New Orleans city government features a strong mayor’s office and a relatively weak City Council, at least as far as official authority is divvied up.
That doesn’t mean the council has to take a back seat on matters that fall under its purview. And early indications from the new council that was sworn in last week are that this group has every intention of flexing its muscle.
While Mayor LaToya Cantrell has been taking her time putting together a team and developing an agenda, the council has hit the ground running even though it has yet to hold its first full meeting. Much of the energy is coming from a large contingent of new members: Helena Moreno, Joe Giarrusso, Jay Banks, Kristin Gisleson Palmer (who returned to the council following a four-year break) and Cyndi Nguyen, who joined returning members Jason Williams and Jared Brossett.
Like Cantrell, this group enjoyed a longer-than-usual transition period, thanks to a one-time quirk in the electoral calendar. Unlike Cantrell, they appear to have used the nearly six months getting ready to embrace their oversight duties.
At the top of the list of agencies ripe for oversight, of course, is the notoriously troubled Sewerage & Water Board. Until 2013, the board included three council members, but legislation backed by then-Mayor Mitch Landrieu changed its make-up. Council hearings following last summer’s catastrophic flooding revealed deep systemic problems and a lax approach to fulfilling the board’s legal obligation to keep the council in the loop.
So within days of the inauguration, the new council sent a 10-page letter to the board’s executive team calling past compliance with reporting requirements “indefensible” and “inexcusable” and outlining its requirements for information going forward.
“The clearest and most orderly way for the Council to reestablish agency credibility is by carefully scrutinizing each Requirement,” it said. The letter was signed by all seven members but issued on Giarrusso’s District A letterhead.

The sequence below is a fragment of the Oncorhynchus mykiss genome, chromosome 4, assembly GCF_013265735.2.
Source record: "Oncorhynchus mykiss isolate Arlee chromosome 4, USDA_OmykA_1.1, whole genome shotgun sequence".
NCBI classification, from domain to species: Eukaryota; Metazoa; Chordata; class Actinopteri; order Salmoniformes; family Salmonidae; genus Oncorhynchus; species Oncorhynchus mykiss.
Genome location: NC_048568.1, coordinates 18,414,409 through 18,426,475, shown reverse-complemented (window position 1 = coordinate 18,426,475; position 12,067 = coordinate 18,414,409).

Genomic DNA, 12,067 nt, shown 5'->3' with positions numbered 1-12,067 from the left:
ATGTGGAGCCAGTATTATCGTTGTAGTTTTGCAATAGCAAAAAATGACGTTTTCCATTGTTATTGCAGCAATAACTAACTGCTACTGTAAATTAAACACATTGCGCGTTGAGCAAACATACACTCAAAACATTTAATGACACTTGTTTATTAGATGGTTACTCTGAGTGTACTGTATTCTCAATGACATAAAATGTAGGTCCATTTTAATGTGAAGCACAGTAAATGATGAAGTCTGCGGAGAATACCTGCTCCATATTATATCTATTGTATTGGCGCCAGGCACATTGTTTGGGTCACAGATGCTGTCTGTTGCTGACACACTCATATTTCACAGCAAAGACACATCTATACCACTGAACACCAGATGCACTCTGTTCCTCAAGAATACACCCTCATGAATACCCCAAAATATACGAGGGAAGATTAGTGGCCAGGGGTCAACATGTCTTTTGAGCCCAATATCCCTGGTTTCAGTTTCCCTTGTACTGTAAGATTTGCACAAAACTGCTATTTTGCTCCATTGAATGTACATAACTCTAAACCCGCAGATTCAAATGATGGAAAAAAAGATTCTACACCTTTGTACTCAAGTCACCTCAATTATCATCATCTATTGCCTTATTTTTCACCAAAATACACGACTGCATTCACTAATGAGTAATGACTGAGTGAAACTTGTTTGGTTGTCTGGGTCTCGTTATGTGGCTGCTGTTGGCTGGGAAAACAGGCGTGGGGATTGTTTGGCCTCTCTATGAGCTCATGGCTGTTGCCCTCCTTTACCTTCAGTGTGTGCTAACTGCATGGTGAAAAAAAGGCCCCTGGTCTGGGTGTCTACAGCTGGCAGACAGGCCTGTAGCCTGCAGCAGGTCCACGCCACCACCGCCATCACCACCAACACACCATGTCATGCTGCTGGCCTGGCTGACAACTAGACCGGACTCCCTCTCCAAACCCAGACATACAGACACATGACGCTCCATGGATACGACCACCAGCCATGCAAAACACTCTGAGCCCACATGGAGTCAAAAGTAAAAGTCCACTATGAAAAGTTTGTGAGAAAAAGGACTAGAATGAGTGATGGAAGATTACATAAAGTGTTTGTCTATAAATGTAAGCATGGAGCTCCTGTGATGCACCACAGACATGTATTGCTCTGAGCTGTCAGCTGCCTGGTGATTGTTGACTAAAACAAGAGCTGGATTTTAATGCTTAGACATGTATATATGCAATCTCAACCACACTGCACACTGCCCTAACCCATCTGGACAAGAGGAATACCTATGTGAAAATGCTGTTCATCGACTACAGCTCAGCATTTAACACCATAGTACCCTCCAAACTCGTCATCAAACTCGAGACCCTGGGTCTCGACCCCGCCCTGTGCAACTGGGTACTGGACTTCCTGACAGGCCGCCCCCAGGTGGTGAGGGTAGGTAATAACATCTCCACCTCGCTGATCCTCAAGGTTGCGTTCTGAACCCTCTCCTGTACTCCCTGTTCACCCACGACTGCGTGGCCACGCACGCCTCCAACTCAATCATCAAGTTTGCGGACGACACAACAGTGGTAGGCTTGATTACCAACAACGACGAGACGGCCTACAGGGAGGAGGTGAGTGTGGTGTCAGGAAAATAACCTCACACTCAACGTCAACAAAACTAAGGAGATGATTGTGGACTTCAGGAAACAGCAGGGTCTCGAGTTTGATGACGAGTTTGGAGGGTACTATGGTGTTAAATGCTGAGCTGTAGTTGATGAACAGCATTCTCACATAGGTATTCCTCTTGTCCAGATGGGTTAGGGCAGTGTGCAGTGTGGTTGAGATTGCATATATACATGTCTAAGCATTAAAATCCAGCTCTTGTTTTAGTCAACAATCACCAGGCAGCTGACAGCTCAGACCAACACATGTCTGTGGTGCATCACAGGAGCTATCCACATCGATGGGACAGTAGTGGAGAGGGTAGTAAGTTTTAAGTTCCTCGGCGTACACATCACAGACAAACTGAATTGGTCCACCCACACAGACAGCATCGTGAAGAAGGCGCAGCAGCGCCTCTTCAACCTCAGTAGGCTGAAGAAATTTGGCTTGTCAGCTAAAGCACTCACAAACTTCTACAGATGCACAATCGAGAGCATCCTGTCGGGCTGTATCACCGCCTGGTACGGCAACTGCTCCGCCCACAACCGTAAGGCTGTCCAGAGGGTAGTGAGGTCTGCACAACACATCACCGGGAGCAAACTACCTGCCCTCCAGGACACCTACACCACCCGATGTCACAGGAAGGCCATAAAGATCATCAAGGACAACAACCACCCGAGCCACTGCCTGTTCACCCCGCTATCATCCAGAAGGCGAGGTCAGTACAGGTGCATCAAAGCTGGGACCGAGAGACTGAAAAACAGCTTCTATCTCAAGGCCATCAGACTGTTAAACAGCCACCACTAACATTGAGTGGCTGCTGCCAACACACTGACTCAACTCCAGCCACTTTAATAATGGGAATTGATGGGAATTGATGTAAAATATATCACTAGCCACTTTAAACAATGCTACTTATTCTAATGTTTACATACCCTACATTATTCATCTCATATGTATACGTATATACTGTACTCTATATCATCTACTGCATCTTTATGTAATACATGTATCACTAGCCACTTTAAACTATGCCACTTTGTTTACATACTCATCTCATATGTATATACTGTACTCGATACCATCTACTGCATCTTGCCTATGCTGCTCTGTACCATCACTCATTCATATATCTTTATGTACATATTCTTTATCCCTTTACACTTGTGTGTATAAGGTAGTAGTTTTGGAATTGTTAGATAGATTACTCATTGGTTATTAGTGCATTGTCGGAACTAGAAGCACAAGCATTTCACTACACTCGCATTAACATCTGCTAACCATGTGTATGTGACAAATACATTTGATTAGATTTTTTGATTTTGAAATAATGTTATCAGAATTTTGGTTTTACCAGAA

The council also took a hard line following recent news that an Entergy New Orleans subcontractor had hired paid actors to impersonate interested citizens in support of its bid to build a new energy plant, which the prior council approved. Entergy claimed to have no knowledge of the payments, did its own investigation, and apologized.
But the council is conducting its own investigation, and this week sent a letter to Entergy New Orleans CEO Charles Rice directing the company to preserve all documents that may shed light on the incident, from contracts to emails and voice messages.
“As you know, public comment is designed as a forum for genuine discourse of concerned citizens of this City. While we do appreciate Entergy’s efforts in launching an internal investigation and creating a report, the Council is obligated to perform its own independent investigation to ensure the protection of the public interest,” it said.
There’s likely more to come. When the council finally gathers for its first full meeting next week, members are expected to have a stack of action items ready to introduce.
And the council’s tough approach toward the Sewerage & Water Board and Entergy could well continue should a new bid to extend the lease for Harrah’s New Orleans Casino come before it. The massive deal made its way through the state House with shockingly little scrutiny before senators slowed it down and added some additional benefits for the city and state.
Even if Gov. John Bel Edwards winds up signing the bill extending the casino’s monopoly in return for a new hotel and other investments, the council gets the last word.
Based on what we’ve seen so far, it’s safe to expect this group will ask a lot more questions than many lawmakers did.